Vase with Reclining Female Figures

Object Name: 
Vase with Reclining Female Figures

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Object Name: 
Vase with Reclining Female Figures
Accession Number: 
Overall H: 14.4 cm, Diam (max): 15.8 cm
On Display
Primary Description: 
Vase with Reclining Female Figures. Colorless non-lead glass with red, dark blue, and light blue enamels; mold-blown, bowl and foot joined while cold. Thin-walled bowl with slightly flared ground and polished rim enameled blue; walls divided into three horizontal bands with enameled decoration on colorless background; top band has two reclining draped female nudes on opposite walls painted in blue on white with shaded flesh tones, separated by panels enclosing linear floral designs in light and dark blue; narrow middle band edged in blue with four sections of angled vertical red stripes edged on one side in blue, sections interspersed with alternating single stars and cross hatches; lower wide band has two alternating rows of small blue flowers; hollow conical foot joined while cold, decorated in three bands; top - evenly spaced stars, middle - edged in blue and divided by same striped pattern of middle body band; lower - thick stripe of deep blue; base rim ground and polished; no pontil.
Kovacek, Michael, Source
Enameled inverted; underside of foot near rim block letters
Enameled underside of foot near rim block letters
Glass of the Architects: Vienna, 1900-1937
Corning Museum of Glass 2018-06-23 through 2019-01-06
Today, we think of architects as people who design buildings, construct skylines, and help create the visual identities of our cities and towns. But at the turn of the 20th century in Europe, the term architect applied not just to people who designed buildings, but to people who designed all aspects of interior decoration. They believed their role was to seamlessly integrate a modern aesthetic into all aspects of daily life. For these architects, furniture, ceramics, textiles, and glass, played an essential role in completing their new artistic vision. Glass of this period emerged from a confluence of ideas, individuals, and cultures, and reflected a spirit of modernity. Glass of the Architects: Vienna, 1900–1937 explores this transformative period in Austrian design. Approximately 170 objects, including the installation of Josef Hoffmann’s complete room, Boudoir d’une grande vedette (first displayed at the 1937 Paris World Exhibition), illustrate the immense variety of techniques and varied aesthetics of Austrian glass during this period. Together, architects and designers built upon existing traditions of glassmaking by leveraging the network of design and technical schools, and relying on manufacturers, retailers, and exhibitions to promote and disseminate their ideas on a global scale. Glass of the Architects: Vienna, 1900–1937 is a cooperation of the MAK and LE STANZE DEL VETRO. At the MAK and LE STANZE DEL VETRO, the exhibition was curated by Rainald Franz, MAK Curator, Glass and Ceramics Collection.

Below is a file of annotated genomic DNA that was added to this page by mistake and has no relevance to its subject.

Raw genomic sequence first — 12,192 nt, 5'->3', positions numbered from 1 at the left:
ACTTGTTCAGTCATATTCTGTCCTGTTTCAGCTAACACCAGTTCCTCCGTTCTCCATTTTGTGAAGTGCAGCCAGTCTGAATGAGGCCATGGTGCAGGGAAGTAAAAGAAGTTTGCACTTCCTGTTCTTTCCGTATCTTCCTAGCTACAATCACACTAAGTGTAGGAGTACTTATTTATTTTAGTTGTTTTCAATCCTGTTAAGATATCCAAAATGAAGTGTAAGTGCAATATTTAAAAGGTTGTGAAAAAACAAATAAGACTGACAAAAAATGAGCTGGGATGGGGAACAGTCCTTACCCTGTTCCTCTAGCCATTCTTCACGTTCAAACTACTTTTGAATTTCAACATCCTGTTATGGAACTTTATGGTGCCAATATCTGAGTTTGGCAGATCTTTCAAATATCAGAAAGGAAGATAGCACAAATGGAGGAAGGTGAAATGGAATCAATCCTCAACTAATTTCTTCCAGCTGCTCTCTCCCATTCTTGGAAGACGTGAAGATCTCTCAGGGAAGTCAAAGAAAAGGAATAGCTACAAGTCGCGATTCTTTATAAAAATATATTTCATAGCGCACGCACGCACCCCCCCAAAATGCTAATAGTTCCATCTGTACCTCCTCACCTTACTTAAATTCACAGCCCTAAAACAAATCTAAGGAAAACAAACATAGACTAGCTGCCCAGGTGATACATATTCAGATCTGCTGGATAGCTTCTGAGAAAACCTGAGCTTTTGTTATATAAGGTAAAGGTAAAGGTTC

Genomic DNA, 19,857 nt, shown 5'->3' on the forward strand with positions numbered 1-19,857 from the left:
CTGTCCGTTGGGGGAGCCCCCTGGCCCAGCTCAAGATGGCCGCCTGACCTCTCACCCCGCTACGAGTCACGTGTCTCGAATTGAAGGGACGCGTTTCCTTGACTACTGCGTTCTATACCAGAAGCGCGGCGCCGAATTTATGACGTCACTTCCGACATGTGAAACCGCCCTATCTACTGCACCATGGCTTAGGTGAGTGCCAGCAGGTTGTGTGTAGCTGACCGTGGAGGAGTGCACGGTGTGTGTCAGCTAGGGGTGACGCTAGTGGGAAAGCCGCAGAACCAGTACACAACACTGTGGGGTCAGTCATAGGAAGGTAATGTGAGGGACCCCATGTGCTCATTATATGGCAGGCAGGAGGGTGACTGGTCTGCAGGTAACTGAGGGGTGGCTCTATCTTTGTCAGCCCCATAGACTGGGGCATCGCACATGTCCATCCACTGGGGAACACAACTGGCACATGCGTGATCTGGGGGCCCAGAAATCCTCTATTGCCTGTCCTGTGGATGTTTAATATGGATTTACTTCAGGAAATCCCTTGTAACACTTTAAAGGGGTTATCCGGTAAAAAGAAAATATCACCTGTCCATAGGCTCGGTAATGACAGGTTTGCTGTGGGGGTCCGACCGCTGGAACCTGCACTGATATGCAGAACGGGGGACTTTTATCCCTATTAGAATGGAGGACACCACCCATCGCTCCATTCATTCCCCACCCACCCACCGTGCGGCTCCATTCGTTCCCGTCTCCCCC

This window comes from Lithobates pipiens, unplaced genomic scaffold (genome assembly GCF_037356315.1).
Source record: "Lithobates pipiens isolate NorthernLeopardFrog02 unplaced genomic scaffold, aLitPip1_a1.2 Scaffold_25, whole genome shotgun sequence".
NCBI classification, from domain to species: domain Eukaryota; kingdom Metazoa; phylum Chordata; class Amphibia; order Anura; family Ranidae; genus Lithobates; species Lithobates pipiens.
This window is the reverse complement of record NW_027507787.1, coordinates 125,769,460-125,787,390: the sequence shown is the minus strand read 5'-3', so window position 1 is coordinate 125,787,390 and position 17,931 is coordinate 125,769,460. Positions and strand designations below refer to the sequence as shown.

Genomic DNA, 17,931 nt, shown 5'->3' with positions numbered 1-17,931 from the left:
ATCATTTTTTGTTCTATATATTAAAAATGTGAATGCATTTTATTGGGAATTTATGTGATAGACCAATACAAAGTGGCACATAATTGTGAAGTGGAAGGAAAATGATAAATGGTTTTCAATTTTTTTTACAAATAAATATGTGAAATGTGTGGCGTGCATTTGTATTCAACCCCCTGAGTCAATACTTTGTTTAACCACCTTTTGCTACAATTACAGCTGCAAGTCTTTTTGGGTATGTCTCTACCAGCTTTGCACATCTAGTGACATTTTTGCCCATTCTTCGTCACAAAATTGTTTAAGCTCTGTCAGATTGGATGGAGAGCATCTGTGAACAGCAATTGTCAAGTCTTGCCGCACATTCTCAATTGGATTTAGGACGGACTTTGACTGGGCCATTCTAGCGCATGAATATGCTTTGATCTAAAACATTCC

Modern Austrian Glass: Selections from the Corning Museum of Glass (2019) illustrated, pp. 62-63;
Treasures from The Corning Museum of Glass (1992) illustrated, p. 113, #110; BIB# 35679
Recent Important Acquisitions, 30 (1988) illustrated, p. 112, #30; BIB# AI20606